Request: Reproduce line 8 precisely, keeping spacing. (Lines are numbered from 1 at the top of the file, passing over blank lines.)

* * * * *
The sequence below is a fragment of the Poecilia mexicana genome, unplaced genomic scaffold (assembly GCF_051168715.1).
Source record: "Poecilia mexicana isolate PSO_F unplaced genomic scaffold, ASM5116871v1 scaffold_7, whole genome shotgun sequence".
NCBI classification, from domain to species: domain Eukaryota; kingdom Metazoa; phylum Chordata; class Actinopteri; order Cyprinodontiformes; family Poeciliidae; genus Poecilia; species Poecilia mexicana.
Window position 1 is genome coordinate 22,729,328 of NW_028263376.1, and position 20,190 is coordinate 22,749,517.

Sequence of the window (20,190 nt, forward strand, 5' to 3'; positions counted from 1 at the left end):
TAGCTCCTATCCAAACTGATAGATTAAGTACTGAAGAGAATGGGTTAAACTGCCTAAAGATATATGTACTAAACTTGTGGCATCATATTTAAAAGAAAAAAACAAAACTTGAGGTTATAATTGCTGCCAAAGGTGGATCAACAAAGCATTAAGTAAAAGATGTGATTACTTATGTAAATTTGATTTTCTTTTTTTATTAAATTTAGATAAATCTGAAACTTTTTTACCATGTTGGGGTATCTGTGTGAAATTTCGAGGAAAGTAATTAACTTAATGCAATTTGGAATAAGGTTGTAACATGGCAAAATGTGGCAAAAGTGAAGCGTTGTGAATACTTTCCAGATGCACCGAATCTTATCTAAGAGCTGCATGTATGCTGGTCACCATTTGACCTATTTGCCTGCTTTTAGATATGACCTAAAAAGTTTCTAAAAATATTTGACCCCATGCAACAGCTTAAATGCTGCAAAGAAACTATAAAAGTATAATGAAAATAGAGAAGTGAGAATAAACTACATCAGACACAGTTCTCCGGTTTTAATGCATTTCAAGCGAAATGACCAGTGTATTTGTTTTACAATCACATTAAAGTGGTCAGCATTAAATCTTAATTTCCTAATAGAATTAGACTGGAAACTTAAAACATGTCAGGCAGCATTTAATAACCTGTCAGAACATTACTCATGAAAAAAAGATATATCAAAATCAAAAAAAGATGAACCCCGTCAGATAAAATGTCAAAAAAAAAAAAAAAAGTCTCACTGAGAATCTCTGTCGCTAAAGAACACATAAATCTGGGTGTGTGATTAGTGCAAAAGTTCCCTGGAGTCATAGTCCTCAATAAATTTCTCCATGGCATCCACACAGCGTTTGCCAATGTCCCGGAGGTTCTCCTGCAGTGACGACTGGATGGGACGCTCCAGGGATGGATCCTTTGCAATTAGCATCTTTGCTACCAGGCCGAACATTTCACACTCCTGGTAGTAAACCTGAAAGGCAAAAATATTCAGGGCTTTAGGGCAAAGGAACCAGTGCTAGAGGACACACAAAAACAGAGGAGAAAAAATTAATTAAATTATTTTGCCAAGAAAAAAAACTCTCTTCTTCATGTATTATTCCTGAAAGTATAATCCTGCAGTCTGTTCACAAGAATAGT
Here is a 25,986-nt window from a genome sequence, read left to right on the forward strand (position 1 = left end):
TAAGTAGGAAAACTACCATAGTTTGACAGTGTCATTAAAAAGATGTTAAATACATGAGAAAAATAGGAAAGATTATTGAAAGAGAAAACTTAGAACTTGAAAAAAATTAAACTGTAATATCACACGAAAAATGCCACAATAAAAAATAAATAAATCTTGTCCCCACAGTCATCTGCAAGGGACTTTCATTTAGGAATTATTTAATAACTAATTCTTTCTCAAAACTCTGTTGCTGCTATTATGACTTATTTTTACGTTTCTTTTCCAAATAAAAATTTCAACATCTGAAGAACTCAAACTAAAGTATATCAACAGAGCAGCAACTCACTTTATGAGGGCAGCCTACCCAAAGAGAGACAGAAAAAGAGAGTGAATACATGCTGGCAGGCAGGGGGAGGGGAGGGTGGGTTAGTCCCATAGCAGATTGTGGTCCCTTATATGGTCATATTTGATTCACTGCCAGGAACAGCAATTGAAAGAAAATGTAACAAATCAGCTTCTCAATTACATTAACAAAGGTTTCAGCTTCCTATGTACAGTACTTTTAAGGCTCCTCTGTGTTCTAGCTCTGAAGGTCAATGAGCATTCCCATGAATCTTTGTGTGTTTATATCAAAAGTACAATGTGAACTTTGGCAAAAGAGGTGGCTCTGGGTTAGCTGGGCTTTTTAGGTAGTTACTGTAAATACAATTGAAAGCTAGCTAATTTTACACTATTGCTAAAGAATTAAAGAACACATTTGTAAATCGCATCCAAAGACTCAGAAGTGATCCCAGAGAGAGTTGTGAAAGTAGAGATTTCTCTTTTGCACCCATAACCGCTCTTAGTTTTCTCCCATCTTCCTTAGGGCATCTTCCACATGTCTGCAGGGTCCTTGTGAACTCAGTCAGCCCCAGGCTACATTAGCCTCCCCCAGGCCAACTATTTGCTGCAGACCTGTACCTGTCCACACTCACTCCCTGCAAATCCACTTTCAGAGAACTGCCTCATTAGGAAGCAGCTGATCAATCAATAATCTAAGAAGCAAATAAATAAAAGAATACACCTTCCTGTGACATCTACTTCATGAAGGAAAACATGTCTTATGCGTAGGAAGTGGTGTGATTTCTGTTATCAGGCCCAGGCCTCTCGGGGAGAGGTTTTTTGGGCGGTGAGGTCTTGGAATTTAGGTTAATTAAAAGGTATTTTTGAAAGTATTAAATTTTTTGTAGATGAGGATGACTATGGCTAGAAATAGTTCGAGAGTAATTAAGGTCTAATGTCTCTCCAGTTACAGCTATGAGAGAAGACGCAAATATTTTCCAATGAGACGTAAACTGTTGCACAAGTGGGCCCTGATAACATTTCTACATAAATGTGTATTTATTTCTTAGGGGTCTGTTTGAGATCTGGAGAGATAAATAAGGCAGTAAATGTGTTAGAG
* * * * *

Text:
TAAGTAGGAAAACTACCATAGTTTGACAGTGTCATTAAAAAGATGTTAAATACATGAGAAAAATAGGAAAGATTATTGAAAGAGAAAACTTAGAACTTGAAAAAAATTAAACTGTAATATCACACGAAAAATGCCACAATAAAAAATAAATAAATCTTGTCCCCACAGTCATCTGCAAGGGACTTTCATTTAGGAATTATTTAATAACTAATTCTTTCTCAAAACTCTGTTGCTGCTATTATGACTTATTTTTACGTTTCTTTTCCAAATAAAAATTTCAACATCTGAAGAACTCAAACTAAAGTATATCAACAGAGCAGCAACTCACTTTATGAGGGCAGCCTACCCAAAGAGAGACAGAAAAAGAGAGTGAATACATGCTGGCAGGCAGGGGGAGGGGAGGGTGGGTTAGTCCCATAGCAGATTGTGGTCCCTTATATGGTCATATTTGATTCACTGCCAGGAACAGCAATTGAAAGAAAATGTAACAAATCAGCTTCTCAATTACATTAACAAAGGTTTCAGCTTCCTATGTACAGTACTTTTAAGGCTCCTCTGTGTTCTAGCTCTGAAGGTCAATGAGCATTCCCATGAATCTTTGTGTGTTTATATCAAAAGTACAATGTGAACTTTGGCAAAAGAGGTGGCTCTGGGTTAGCTGGGCTTTTTAGGTAGTTACTGTAAATACAATTGAAAGCTAGCTAATTTTACACTATTGCTAAAGAATTAAAGAACACATTTGTAAATCGCATCCAAAGACTCAGAAGTGATCCCAGAGAGAGTTGTGAAAGTAGAGATTTCTCTTTTGCACCCATAACCGCTCTTAGTTTTCTCCCATCTTCCTTAGGGCATCTTCCACATGTCTGCAGGGTCCTTGTGAACTCAGTCAGCCCCAGGCTACATTAGCCTCCCCCAGGCCAACTATTTGCTGCAGACCTGTACCTGTCCACACTCACTCCCTGCAAATCCACTTTCAGAGAACTGCCTCATTAGGAAGCAGCTGATCAATCAATAATCTAAGAAGCAAATAAATAAAAGAATACACCTTCCTGTGACATCTACTTCATGAAGGAAAACATGTCTTATGCGTAGGAAGTGGTGTGATTTCTGTTATCAGGCCCAGGCCTCTCGGGGAGAGGTTTTTTGGGCGGTGAGGTCTTGGAATTTAGGTTAATTAAAAGGTATTTTTGAAAGTATTAAATTTTTTGTAGATGAGGATGACTATGGCTAGAAATAGTTCGAGAGTAATTAAGGTCTAATGTCTCTCCAGTTACAGCTATGAGAGAAGACGCAAATATTTTCCAATGAGACGTAAACTGTTGCACAAGTGGGCCCTGATAACATTTCTACATAAATGTGTATTTATTTCTTAGGGGTCTGTTTGAGATCTGGAGAGATAAATAAGGCAGTAAATGTGTTAGAG